I visited this site in February 2015 on a day trip from Cairo together with a few hours in Alexandria. We first visit the NEW church which is NOT the UNESCO part. This takes an hour to see, it's nice, don't miss it. From there we went to the archeological site which is DIFFICULT to find. Google maps is your friend, it's actually only about 10 minute drive over some dirt roads but they kind of are criss cross but finally we made it. There seemed to be nobody there but we could freely walk it and then someone turned up from the small wooden church there. He asked if we wanted him to show us around, we declined (as we had a Egyptian friend with us who told us to - you know, to pay after which was not agreed). We walked there just over an hour. The underground things are mainly filled with sand/water. There is some restored parts and you can clearly see all the foundations.
On my blog you find some pictures. Its worth the visit especially if you like UNESCO sites. i would not recommend the regular traveler to go there.
Read more from Chris here.
The eerie silence at Abu Mena adds to it's mystique but the absence of visitors isn't reflective of its history as a major place of Christian pilgrimage. The site remains sacred to the Coptic Orthodox Church which is the guardian of the site. Through contacts in the Church I was privileged to get a guided tour in October 2008 but otherwise it's off limits for good reasons. The damage caused by the World Bank funded irrigation project is very evident with the crypt still submerged under water. If you do have an interest in early Christian history, it's well worth looking in to.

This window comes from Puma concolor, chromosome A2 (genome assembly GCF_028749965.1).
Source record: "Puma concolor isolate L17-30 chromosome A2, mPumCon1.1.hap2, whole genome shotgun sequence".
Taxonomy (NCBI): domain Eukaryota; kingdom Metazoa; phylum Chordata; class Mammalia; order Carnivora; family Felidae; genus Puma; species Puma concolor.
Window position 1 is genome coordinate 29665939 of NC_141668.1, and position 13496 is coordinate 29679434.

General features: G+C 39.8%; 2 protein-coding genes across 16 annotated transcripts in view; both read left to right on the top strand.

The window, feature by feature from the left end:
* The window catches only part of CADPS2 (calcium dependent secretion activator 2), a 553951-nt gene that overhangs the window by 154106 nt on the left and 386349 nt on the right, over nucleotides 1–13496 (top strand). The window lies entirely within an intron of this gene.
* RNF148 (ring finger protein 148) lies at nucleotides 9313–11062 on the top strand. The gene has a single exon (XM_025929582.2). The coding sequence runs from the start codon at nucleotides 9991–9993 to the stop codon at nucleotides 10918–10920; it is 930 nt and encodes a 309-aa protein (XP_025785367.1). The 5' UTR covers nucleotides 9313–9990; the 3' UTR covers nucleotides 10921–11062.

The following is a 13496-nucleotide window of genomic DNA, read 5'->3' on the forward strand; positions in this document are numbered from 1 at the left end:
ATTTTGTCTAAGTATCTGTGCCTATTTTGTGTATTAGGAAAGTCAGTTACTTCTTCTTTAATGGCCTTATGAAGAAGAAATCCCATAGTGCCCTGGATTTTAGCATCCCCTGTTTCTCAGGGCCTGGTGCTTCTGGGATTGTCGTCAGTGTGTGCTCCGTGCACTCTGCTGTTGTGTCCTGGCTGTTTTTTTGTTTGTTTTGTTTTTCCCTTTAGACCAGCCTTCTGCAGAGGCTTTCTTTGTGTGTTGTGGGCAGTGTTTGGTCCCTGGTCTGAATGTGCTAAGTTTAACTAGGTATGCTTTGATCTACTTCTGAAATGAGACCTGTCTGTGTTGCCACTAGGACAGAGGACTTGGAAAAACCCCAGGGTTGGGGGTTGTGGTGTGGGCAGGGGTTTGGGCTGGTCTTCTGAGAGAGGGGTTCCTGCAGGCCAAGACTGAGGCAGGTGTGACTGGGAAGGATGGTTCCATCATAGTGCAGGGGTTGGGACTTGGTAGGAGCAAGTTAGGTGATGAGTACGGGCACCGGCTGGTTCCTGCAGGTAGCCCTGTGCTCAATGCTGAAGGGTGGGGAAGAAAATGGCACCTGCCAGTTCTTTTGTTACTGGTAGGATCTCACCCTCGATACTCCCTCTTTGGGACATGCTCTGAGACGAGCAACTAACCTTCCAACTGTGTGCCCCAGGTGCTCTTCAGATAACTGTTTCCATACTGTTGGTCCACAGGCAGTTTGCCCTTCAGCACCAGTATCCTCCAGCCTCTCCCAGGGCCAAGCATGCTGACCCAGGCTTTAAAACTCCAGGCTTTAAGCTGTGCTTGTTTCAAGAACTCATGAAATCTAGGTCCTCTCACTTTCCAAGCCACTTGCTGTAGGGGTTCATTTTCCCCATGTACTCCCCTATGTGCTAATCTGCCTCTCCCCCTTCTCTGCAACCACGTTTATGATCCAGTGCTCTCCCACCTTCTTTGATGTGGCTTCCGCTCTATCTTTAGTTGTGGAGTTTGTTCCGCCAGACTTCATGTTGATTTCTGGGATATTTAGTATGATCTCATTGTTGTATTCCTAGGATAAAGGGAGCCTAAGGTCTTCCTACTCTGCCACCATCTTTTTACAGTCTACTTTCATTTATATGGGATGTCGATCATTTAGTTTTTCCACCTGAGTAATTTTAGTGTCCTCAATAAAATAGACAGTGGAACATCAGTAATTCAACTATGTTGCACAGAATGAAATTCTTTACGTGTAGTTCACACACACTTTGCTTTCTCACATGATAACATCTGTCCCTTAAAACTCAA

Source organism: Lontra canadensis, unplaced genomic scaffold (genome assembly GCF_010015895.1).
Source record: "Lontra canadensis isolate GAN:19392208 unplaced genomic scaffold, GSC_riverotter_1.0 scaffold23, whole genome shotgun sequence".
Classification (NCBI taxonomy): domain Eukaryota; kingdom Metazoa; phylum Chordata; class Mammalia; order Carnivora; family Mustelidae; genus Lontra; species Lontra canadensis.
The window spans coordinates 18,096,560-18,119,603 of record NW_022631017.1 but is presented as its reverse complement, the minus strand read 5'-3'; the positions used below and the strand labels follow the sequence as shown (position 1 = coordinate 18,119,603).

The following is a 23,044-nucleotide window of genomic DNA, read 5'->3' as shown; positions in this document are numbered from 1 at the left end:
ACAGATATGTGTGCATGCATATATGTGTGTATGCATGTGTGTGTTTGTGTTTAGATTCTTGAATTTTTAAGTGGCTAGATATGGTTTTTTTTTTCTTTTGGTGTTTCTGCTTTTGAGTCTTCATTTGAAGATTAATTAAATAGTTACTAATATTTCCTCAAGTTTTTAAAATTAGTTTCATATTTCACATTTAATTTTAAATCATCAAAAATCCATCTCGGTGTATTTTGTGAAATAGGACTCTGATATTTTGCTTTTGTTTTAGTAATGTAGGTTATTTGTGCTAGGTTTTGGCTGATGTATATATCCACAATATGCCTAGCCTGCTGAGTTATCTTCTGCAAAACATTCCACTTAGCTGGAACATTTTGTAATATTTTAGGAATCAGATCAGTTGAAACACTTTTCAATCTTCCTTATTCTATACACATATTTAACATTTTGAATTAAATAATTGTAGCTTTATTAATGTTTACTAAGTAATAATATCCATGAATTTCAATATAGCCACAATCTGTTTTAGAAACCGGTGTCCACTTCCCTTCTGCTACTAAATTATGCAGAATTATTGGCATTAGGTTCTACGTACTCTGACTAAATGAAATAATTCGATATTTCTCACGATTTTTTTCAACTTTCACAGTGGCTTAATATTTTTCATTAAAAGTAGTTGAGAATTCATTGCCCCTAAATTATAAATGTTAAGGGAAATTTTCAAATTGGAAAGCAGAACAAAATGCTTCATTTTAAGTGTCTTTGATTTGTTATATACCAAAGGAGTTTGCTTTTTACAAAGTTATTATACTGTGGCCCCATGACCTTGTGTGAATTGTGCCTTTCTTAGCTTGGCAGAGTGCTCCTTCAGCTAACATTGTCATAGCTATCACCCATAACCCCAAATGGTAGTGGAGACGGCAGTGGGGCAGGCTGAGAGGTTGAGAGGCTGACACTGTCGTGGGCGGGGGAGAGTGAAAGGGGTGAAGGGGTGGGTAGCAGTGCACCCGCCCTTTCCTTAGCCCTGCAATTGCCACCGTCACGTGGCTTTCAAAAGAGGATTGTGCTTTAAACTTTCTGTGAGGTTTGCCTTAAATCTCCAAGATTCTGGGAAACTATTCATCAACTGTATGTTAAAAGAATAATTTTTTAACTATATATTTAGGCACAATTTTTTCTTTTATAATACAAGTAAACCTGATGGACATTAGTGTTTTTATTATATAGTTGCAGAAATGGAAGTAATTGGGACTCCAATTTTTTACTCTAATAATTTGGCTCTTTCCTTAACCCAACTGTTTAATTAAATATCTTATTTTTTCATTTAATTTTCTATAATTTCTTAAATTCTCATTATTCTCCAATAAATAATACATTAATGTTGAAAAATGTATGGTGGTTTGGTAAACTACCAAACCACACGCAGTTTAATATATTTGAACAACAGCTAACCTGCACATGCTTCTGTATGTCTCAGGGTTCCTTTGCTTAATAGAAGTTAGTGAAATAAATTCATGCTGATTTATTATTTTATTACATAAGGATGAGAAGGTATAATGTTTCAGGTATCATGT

Kelly Henry USA
Abu Mena is not an easy place to visit. It's about 90km West and a bit south from Alexandria. You have to take a taxi which should cost about US$20. The monastery is huge with lots of buildings, a beautiful basilica that is currently being restored. The current Egyptian craftsmanship is far better than anything else being done in the country right now. The ancient monastery archaeology site is off limits to tourists and is virtually impossible to even find on your own. There must have been 2,000 people at the monastery when I visited in September 2004 but I couldn't find one who spoke English, Spanish or French. The ride itself, out through the desert and past a huge abandoned industrial park is worth the trip alone. Take bottled water - none is available at the monastery. St. Mina was an interesting guy. This is the site where the camel carrying his body to burial stopped. A healing spring miraculously started here and many pilgrims came for healing.
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Full name: Abu Mena
Unesco ID: 90
Inscribed: 1979 In Danger
- 2001 - In Danger Dramatic rise in water table
- 1979 - Inscribed
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Religion and Belief
- Built in the 4th century: Archaeologists have dated the original foundation to the late 4th century. By the late 4th century, it was a significant pilgrimage site for Christians who sought healing and other miracles (Wiki)
WHS on Other Lists
- Global Heritage Fund: Threat level: rescue needed